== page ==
THIS uncounted multitude before me and around me proves the feeling which the occasion has excited. These thousands of human faces, glowing with sympathy and joy, and from the impulses of a common gratitude turned reverently to heaven in this spacious temple of the firmament, proclaim that the day, the place, and the purpose of our assembling have made a deep impression on our hearts.

If, indeed, there be anything in local association fit to affect the mind of man, we need not strive to repress the emotions which agitate us here. We are among the sepulchres of our fathers. We are on ground, distinguished by their valor, their constancy, and the shedding of their blood. We are here, not to fix an uncertain date in our annals, nor draw into notice an obscure and unknown spot. If our humble purpose had never been conceived, if we ourselves had never been born, the 17th of June, 1775, would have been a day on which all subsequent history would have poured its light, and the eminence where we stand a point of attraction to the eyes of successive generations. But we are Americans. We live in what may be called the early age of this great

Continent; and we know that our posterity, through all time, are here to enjoy and suffer the allotments of humanity. We see before us a probable train of great events; we know that our own fortunes have been happily cast; and it is natural, therefore, that we should be moved by the contemplation of occurrences which have guided our destiny before many of us were born, and settled the condition in which we should pass that portion of our existence which God allows to men on earth.

We do not read even of the discovery of this continent, without feeling something of a personal interest in the event; without being reminded how much it has affected our own fortunes and our own existence. It would be still more unnatural for us, therefore, than for others, to contemplate with unaffected minds that interesting, I may say that most touching and pathetic scene, when the great discoverer of America stood on the deck of his shattered bark, the shades of night falling on the sea, yet no man sleeping; tossed on the billows of an unknown ocean, yet the stronger billows of alternate hope and despair tossing his own troubled thoughts; extending forward his harassed frame, straining westward his anxious and eager eyes, till Heaven at last granted him a moment of rapture and ecstacy, in blessing his vision with the sight of the unknown world.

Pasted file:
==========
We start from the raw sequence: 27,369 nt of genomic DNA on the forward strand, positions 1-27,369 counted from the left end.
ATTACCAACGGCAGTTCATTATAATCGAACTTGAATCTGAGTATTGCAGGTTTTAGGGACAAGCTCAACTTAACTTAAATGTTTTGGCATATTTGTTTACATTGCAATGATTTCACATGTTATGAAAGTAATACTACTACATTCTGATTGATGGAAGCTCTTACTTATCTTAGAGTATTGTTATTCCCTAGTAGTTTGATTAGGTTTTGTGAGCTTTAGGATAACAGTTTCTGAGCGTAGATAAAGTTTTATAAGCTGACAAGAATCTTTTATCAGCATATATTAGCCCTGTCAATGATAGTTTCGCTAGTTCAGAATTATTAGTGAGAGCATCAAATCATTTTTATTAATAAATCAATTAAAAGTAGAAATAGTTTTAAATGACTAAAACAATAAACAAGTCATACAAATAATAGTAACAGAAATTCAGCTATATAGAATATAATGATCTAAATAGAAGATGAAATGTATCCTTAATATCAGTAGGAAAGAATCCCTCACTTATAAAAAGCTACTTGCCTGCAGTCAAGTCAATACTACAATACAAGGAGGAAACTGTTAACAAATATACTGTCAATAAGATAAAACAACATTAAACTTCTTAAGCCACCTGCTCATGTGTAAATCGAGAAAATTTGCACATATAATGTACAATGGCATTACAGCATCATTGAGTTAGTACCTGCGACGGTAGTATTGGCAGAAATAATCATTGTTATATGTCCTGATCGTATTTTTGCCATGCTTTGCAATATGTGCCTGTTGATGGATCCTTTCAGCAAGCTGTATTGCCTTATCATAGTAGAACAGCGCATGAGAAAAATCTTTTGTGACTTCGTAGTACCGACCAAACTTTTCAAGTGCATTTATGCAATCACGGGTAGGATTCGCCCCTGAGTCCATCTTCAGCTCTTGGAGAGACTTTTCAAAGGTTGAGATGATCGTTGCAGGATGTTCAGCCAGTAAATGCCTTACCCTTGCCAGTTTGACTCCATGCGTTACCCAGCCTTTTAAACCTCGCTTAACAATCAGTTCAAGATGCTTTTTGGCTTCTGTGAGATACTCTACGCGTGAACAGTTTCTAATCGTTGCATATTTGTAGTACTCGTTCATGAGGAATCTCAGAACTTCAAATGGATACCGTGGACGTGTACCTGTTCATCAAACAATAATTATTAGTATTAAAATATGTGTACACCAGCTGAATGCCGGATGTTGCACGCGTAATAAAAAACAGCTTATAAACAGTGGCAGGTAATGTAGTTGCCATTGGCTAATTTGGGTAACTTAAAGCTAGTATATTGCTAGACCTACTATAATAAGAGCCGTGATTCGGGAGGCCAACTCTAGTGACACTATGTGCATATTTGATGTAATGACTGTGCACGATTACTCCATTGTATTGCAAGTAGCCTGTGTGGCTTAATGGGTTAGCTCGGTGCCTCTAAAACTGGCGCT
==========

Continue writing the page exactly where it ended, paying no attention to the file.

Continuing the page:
Nearer to our times, more closely connected with our fates, and therefore still more interesting to our feelings and affections, is the settlement of our own country by colonists from England. We cherish every memorial of these worthy ancestors; we celebrate their patience and fortitude; we admire their daring enterprise; we teach our children to venerate their piety; and we are justly proud of being descended from men who have set the world an example of founding civil institutions on the great and united principles of human freedom and human knowledge. To us, their children, the story of their labors and sufferings can never be without its interest. We shall not stand unmoved on the shore of Plymouth, while the sea continues to wash it; nor will our brethren in another early and ancient colony forget the place of its first establishment, till their river shall cease to flow